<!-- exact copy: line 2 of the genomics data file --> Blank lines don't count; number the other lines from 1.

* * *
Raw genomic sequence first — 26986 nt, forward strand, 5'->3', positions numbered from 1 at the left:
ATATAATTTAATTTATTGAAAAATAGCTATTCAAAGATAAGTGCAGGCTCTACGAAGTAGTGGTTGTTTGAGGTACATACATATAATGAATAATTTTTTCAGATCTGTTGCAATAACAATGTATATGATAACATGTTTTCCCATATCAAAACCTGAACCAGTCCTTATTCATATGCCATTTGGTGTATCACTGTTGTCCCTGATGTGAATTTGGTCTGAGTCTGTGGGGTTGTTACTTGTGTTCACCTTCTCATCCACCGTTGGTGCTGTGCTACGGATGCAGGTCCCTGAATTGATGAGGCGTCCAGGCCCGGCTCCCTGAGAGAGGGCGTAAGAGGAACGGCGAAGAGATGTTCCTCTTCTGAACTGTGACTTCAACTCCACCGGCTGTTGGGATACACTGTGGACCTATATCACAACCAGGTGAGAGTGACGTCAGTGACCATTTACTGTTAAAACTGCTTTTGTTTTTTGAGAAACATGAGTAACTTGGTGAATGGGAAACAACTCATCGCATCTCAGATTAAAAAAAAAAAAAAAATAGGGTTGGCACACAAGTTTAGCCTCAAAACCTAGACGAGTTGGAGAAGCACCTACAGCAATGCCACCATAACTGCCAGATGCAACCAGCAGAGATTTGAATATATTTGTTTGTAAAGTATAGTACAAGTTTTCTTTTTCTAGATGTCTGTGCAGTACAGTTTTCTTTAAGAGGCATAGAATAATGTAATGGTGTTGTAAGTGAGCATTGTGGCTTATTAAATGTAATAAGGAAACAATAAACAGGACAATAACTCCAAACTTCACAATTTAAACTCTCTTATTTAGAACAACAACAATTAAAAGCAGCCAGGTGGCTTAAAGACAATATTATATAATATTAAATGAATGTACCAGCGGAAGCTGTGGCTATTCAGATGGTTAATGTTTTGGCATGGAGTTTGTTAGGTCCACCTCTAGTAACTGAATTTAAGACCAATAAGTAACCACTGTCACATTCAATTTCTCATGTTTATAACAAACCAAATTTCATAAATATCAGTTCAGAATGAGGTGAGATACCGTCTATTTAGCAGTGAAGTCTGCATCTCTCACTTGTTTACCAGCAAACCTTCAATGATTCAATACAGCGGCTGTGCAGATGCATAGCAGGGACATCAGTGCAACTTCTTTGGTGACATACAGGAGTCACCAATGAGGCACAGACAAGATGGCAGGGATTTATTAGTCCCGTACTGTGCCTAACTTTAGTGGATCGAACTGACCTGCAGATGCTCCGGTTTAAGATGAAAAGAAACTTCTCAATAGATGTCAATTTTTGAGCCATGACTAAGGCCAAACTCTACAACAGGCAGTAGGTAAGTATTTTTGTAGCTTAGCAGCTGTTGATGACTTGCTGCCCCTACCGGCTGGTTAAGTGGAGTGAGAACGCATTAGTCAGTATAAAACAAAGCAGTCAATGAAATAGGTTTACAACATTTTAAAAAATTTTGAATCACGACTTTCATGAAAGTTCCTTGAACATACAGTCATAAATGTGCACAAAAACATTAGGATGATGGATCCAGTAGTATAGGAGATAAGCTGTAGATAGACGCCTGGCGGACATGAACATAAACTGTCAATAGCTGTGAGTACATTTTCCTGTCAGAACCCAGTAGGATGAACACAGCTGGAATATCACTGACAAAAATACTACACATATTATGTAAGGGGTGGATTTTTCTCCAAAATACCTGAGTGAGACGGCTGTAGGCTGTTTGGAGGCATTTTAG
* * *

ATATAATTTAATTTATTGAAAAATAGCTATTCAAAGATAAGTGCAGGCTCTACGAAGTAGTGGTTGTTTGAGGTACATACATATAATGAATAATTTTTTCAGATCTGTTGCAATAACAATGTATATGATAACATGTTTTCCCATATCAAAACCTGAACCAGTCCTTATTCATATGCCATTTGGTGTATCACTGTTGTCCCTGATGTGAATTTGGTCTGAGTCTGTGGGGTTGTTACTTGTGTTCACCTTCTCATCCACCGTTGGTGCTGTGCTACGGATGCAGGTCCCTGAATTGATGAGGCGTCCAGGCCCGGCTCCCTGAGAGAGGGCGTAAGAGGAACGGCGAAGAGATGTTCCTCTTCTGAACTGTGACTTCAACTCCACCGGCTGTTGGGATACACTGTGGACCTATATCACAACCAGGTGAGAGTGACGTCAGTGACCATTTACTGTTAAAACTGCTTTTGTTTTTTGAGAAACATGAGTAACTTGGTGAATGGGAAACAACTCATCGCATCTCAGATTAAAAAAAAAAAAAAAATAGGGTTGGCACACAAGTTTAGCCTCAAAACCTAGACGAGTTGGAGAAGCACCTACAGCAATGCCACCATAACTGCCAGATGCAACCAGCAGAGATTTGAATATATTTGTTTGTAAAGTATAGTACAAGTTTTCTTTTTCTAGATGTCTGTGCAGTACAGTTTTCTTTAAGAGGCATAGAATAATGTAATGGTGTTGTAAGTGAGCATTGTGGCTTATTAAATGTAATAAGGAAACAATAAACAGGACAATAACTCCAAACTTCACAATTTAAACTCTCTTATTTAGAACAACAACAATTAAAAGCAGCCAGGTGGCTTAAAGACAATATTATATAATATTAAATGAATGTACCAGCGGAAGCTGTGGCTATTCAGATGGTTAATGTTTTGGCATGGAGTTTGTTAGGTCCACCTCTAGTAACTGAATTTAAGACCAATAAGTAACCACTGTCACATTCAATTTCTCATGTTTATAACAAACCAAATTTCATAAATATCAGTTCAGAATGAGGTGAGATACCGTCTATTTAGCAGTGAAGTCTGCATCTCTCACTTGTTTACCAGCAAACCTTCAATGATTCAATACAGCGGCTGTGCAGATGCATAGCAGGGACATCAGTGCAACTTCTTTGGTGACATACAGGAGTCACCAATGAGGCACAGACAAGATGGCAGGGATTTATTAGTCCCGTACTGTGCCTAACTTTAGTGGATCGAACTGACCTGCAGATGCTCCGGTTTAAGATGAAAAGAAACTTCTCAATAGATGTCAATTTTTGAGCCATGACTAAGGCCAAACTCTACAACAGGCAGTAGGTAAGTATTTTTGTAGCTTAGCAGCTGTTGATGACTTGCTGCCCCTACCGGCTGGTTAAGTGGAGTGAGAACGCATTAGTCAGTATAAAACAAAGCAGTCAATGAAATAGGTTTACAACATTTTAAAAAATTTTGAATCACGACTTTCATGAAAGTTCCTTGAACATACAGTCATAAATGTGCACAAAAACATTAGGATGATGGATCCAGTAGTATAGGAGATAAGCTGTAGATAGACGCCTGGCGGACATGAACATAAACTGTCAATAGCTGTGAGTACATTTTCCTGTCAGAACCCAGTAGGATGAACACAGCTGGAATATCACTGACAAAAATACTACACATATTATGTAAGGGGTGGATTTTTCTCCAAAATACCTGAGTGAGACGGCTGTAGGCTGTTTGGAGGCATTTTAG